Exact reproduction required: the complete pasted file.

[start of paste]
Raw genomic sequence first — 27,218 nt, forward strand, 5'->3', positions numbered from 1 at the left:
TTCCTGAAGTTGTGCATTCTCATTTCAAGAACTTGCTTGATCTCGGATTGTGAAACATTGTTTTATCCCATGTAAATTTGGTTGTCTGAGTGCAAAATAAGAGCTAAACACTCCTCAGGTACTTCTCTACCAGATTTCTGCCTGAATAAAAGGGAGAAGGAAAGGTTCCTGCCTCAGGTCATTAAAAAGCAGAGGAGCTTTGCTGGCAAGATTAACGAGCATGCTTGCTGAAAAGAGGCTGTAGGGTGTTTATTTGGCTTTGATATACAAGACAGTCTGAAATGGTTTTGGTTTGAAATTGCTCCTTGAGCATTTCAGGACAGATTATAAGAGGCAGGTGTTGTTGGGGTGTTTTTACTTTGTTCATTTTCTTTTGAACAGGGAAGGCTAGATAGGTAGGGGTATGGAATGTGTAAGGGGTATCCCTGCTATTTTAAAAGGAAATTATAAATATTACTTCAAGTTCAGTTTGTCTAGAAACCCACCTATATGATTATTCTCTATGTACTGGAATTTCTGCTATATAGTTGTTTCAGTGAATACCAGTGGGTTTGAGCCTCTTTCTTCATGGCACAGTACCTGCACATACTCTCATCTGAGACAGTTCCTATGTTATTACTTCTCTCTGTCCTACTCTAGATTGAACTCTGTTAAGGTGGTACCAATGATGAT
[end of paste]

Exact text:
Raw genomic sequence first — 27,218 nt, forward strand, 5'->3', positions numbered from 1 at the left:
TTCCTGAAGTTGTGCATTCTCATTTCAAGAACTTGCTTGATCTCGGATTGTGAAACATTGTTTTATCCCATGTAAATTTGGTTGTCTGAGTGCAAAATAAGAGCTAAACACTCCTCAGGTACTTCTCTACCAGATTTCTGCCTGAATAAAAGGGAGAAGGAAAGGTTCCTGCCTCAGGTCATTAAAAAGCAGAGGAGCTTTGCTGGCAAGATTAACGAGCATGCTTGCTGAAAAGAGGCTGTAGGGTGTTTATTTGGCTTTGATATACAAGACAGTCTGAAATGGTTTTGGTTTGAAATTGCTCCTTGAGCATTTCAGGACAGATTATAAGAGGCAGGTGTTGTTGGGGTGTTTTTACTTTGTTCATTTTCTTTTGAACAGGGAAGGCTAGATAGGTAGGGGTATGGAATGTGTAAGGGGTATCCCTGCTATTTTAAAAGGAAATTATAAATATTACTTCAAGTTCAGTTTGTCTAGAAACCCACCTATATGATTATTCTCTATGTACTGGAATTTCTGCTATATAGTTGTTTCAGTGAATACCAGTGGGTTTGAGCCTCTTTCTTCATGGCACAGTACCTGCACATACTCTCATCTGAGACAGTTCCTATGTTATTACTTCTCTCTGTCCTACTCTAGATTGAACTCTGTTAAGGTGGTACCAATGATGAT